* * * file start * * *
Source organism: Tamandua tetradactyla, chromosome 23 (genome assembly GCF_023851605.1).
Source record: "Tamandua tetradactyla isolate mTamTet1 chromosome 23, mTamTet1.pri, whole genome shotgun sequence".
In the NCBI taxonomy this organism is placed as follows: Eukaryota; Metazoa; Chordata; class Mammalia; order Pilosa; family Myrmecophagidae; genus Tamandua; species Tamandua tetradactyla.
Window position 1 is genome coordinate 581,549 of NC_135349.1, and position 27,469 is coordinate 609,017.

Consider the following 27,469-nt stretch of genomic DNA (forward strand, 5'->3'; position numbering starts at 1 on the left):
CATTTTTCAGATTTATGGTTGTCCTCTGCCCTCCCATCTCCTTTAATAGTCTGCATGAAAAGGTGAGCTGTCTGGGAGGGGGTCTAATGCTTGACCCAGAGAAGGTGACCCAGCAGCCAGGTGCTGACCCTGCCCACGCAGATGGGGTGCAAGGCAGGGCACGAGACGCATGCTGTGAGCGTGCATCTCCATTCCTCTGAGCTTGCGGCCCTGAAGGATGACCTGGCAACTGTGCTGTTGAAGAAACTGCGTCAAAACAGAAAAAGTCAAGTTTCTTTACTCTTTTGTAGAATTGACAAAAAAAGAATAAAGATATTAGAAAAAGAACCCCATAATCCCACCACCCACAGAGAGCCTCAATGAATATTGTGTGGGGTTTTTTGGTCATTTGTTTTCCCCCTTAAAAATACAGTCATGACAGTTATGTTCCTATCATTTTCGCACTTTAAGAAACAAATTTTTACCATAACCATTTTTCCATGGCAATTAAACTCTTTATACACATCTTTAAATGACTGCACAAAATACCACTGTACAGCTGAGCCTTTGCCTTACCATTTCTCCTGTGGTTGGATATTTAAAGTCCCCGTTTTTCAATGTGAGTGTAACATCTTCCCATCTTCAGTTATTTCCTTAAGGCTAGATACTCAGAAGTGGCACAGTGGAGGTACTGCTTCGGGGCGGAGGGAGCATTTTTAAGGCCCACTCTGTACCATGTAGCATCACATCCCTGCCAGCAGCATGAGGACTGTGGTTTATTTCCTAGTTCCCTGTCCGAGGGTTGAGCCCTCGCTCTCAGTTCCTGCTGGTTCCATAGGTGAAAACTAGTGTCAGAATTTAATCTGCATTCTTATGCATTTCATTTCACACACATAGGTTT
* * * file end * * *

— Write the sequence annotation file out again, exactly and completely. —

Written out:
Source organism: Tamandua tetradactyla, chromosome 23 (genome assembly GCF_023851605.1).
Source record: "Tamandua tetradactyla isolate mTamTet1 chromosome 23, mTamTet1.pri, whole genome shotgun sequence".
In the NCBI taxonomy this organism is placed as follows: Eukaryota; Metazoa; Chordata; class Mammalia; order Pilosa; family Myrmecophagidae; genus Tamandua; species Tamandua tetradactyla.
Window position 1 is genome coordinate 581,549 of NC_135349.1, and position 27,469 is coordinate 609,017.

Consider the following 27,469-nt stretch of genomic DNA (forward strand, 5'->3'; position numbering starts at 1 on the left):
CATTTTTCAGATTTATGGTTGTCCTCTGCCCTCCCATCTCCTTTAATAGTCTGCATGAAAAGGTGAGCTGTCTGGGAGGGGGTCTAATGCTTGACCCAGAGAAGGTGACCCAGCAGCCAGGTGCTGACCCTGCCCACGCAGATGGGGTGCAAGGCAGGGCACGAGACGCATGCTGTGAGCGTGCATCTCCATTCCTCTGAGCTTGCGGCCCTGAAGGATGACCTGGCAACTGTGCTGTTGAAGAAACTGCGTCAAAACAGAAAAAGTCAAGTTTCTTTACTCTTTTGTAGAATTGACAAAAAAAGAATAAAGATATTAGAAAAAGAACCCCATAATCCCACCACCCACAGAGAGCCTCAATGAATATTGTGTGGGGTTTTTTGGTCATTTGTTTTCCCCCTTAAAAATACAGTCATGACAGTTATGTTCCTATCATTTTCGCACTTTAAGAAACAAATTTTTACCATAACCATTTTTCCATGGCAATTAAACTCTTTATACACATCTTTAAATGACTGCACAAAATACCACTGTACAGCTGAGCCTTTGCCTTACCATTTCTCCTGTGGTTGGATATTTAAAGTCCCCGTTTTTCAATGTGAGTGTAACATCTTCCCATCTTCAGTTATTTCCTTAAGGCTAGATACTCAGAAGTGGCACAGTGGAGGTACTGCTTCGGGGCGGAGGGAGCATTTTTAAGGCCCACTCTGTACCATGTAGCATCACATCCCTGCCAGCAGCATGAGGACTGTGGTTTATTTCCTAGTTCCCTGTCCGAGGGTTGAGCCCTCGCTCTCAGTTCCTGCTGGTTCCATAGGTGAAAACTAGTGTCAGAATTTAATCTGCATTCTTATGCATTTCATTTCACACACATAGGTTT